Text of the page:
Can I get tested for the coronavirus?

How is novel coronavirus treated?

There is no specific treatment for illness caused by the novel coronavirus. However, many of the symptoms can be treated. Treatment is based on the patient’s condition.

There is currently no vaccine to prevent novel coronavirus. Be aware of scam products for sale that make false claims to prevent or treat this new infection.

Is the Coronavirus spreading in the United States?

There have been cases identified in the United States that have not had travel to affected country. This does suggest there is community spread in the United States and that spread may continue.

How can I protect myself when I travel?

At this time, the Centers for Disease Control and Prevention (CDC) recommends that people avoid all nonessential travel to countries that are most affected by COVID-19. Check the CDC COVID-19 Information for Travel webpage for up-to-date recommendations. Taking steps to prevent the spread of respiratory infections, like the flu, will also help to prevent coronaviruses. Talk with your doctor before travel to make sure you have received the recommended vaccines and medications specific to your destination to protect your health.

What can I do to protect myself and others from respiratory infections like 2019-nCoV?

As with other respiratory illnesses, there are steps that everyone can take daily to reduce the risk of getting sick or infecting others with circulating viruses.

You should:

  • Stay home when you are sick.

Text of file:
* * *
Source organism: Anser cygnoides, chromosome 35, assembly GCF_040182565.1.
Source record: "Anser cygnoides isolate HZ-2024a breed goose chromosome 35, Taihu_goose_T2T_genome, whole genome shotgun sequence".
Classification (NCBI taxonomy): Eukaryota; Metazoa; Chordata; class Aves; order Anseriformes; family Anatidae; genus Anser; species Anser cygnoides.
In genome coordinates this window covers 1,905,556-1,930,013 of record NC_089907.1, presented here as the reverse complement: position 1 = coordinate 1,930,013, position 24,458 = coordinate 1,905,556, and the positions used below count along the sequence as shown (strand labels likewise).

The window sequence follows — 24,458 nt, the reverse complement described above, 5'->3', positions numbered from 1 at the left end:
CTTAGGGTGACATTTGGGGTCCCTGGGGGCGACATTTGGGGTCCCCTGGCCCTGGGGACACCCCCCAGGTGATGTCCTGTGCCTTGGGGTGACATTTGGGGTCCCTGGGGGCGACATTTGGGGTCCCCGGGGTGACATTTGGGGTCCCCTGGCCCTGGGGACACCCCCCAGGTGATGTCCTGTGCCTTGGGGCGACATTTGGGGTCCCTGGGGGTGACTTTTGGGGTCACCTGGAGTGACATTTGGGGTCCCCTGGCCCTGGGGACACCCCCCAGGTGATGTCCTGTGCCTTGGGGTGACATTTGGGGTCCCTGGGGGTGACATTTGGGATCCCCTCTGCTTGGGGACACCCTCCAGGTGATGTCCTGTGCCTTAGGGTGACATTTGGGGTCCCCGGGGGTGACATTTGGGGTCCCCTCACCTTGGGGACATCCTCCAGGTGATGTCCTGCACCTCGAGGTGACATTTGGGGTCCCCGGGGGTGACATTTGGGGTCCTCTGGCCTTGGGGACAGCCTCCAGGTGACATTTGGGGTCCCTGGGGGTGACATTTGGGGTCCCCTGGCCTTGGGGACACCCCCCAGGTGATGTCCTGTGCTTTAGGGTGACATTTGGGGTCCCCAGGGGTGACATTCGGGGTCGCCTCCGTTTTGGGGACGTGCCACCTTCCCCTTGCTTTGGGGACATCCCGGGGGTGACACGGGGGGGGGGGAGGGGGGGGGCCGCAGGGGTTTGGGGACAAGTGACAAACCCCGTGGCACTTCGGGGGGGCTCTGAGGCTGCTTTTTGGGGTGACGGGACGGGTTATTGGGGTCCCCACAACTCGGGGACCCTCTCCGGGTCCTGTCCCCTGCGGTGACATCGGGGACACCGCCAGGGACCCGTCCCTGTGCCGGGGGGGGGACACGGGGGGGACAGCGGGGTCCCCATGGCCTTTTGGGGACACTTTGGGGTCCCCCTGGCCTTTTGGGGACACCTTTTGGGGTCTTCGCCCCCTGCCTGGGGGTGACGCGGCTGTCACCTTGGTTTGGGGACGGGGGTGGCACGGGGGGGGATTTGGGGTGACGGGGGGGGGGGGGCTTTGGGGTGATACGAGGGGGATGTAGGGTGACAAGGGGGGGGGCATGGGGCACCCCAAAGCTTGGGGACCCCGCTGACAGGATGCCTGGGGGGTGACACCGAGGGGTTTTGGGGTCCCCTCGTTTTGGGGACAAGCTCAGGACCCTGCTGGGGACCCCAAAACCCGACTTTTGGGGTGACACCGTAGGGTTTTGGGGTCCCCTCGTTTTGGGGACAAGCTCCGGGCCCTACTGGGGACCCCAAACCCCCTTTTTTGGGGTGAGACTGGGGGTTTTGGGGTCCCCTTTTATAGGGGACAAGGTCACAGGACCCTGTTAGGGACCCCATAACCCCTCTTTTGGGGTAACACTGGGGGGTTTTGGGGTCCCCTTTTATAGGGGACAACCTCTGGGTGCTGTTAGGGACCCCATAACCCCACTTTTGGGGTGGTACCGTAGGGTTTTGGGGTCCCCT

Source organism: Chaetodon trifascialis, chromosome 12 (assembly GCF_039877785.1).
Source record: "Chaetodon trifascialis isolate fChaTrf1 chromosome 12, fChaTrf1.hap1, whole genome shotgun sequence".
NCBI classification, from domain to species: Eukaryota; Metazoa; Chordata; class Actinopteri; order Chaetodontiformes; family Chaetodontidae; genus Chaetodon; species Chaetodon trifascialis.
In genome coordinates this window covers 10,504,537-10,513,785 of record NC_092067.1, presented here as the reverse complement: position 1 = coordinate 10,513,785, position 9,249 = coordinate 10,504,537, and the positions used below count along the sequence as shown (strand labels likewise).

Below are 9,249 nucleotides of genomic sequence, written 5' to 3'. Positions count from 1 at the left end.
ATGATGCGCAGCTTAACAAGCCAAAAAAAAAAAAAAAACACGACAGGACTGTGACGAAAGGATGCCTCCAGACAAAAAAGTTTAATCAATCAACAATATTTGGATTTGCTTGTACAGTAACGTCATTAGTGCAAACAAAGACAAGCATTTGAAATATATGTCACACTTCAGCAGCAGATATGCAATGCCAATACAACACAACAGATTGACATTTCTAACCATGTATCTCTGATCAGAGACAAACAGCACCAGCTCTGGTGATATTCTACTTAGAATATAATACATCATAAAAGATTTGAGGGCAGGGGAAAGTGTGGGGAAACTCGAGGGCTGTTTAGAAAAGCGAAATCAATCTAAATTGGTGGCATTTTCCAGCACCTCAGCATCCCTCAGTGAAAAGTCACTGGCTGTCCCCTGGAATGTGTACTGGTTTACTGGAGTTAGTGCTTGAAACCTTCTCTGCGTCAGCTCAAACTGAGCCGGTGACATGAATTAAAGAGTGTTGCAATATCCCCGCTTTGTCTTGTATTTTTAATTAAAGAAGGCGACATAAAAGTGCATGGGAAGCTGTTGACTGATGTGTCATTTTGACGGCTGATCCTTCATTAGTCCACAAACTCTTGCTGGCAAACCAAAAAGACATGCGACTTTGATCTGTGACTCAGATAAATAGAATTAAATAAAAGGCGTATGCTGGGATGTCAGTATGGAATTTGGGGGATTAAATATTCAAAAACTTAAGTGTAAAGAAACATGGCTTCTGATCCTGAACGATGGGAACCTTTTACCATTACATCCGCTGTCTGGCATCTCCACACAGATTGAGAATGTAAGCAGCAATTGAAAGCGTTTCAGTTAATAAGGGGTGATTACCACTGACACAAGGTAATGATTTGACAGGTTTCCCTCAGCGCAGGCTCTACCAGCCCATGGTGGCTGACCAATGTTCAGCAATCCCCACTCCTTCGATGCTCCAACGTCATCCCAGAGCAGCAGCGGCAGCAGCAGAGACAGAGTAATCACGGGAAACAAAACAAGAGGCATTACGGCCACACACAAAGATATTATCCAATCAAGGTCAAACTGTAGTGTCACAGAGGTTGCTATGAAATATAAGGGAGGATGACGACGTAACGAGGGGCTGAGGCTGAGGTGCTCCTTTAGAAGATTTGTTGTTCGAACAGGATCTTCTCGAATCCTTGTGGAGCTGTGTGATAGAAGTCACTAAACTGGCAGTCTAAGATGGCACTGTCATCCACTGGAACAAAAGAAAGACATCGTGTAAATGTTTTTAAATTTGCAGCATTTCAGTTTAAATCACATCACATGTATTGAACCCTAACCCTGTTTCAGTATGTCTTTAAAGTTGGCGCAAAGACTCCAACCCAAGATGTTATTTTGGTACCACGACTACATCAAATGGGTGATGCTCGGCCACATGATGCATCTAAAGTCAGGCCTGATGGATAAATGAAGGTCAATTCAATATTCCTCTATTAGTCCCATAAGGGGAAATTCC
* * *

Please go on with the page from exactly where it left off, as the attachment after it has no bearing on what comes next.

• Wash your hands often with soap and water for at least 20 seconds, especially after going to the bathroom; before eating; and after blowing your nose, coughing, or sneezing.
  • If soap and water are not readily available, use an alcohol-based hand sanitizer with at least 60% alcohol. Always wash hands with soap and water if hands are visibly dirty.
  • Avoid touching your eyes, nose, and mouth with unwashed hands.
  • Limit close contact, like kissing and sharing cups or utensils, with people who are sick.
  • Clean and disinfect frequently touched objects and surfaces using a regular household cleaning spray or wipe.
  • Cover your cough or sneeze with a tissue, then throw the tissue in the trash. If you do not have a tissue, use your sleeve (not your hands).
  • Get a flu shot to prevent influenza if you have not done so this season.

What should I do if I have no symptoms and think I may have been exposed to novel coronavirus?

If you are not sick, there is no need to do anything other than practice every day daily prevention and monitor yourself for symptoms of respiratory illness, such as fever and cough. Should you become ill, follow the guidance in the question above.

Should I wear a facemask?

It is not recommended that people who are well wear a mask to protect themselves from COVID-19 unless a healthcare professional advises it. A facemask should be used by people with COVID-19 who have symptoms to protect others from getting infected. Health workers and other people who are taking care of someone infected with COVID-19 in a close setting should wear a mask.

What can I do if I get stressed about COVID-19?

When you hear, read, or watch news about an outbreak of an infectious disease, it is normal to feel anxious and show signs of stress—even when the outbreak affects people far from where you live and you are at low risk of getting sick. It is important to care for your own physical and mental health. For tips on what you can do to help cope, read "Coping with Stress During Infectious Disease Outbreaks" on the Public Health website. For help, call the Los Angeles County Department of Mental Health Access Center 24/7 Helpline at (800) 854-7771 or call 2-1-1.

What else can I do?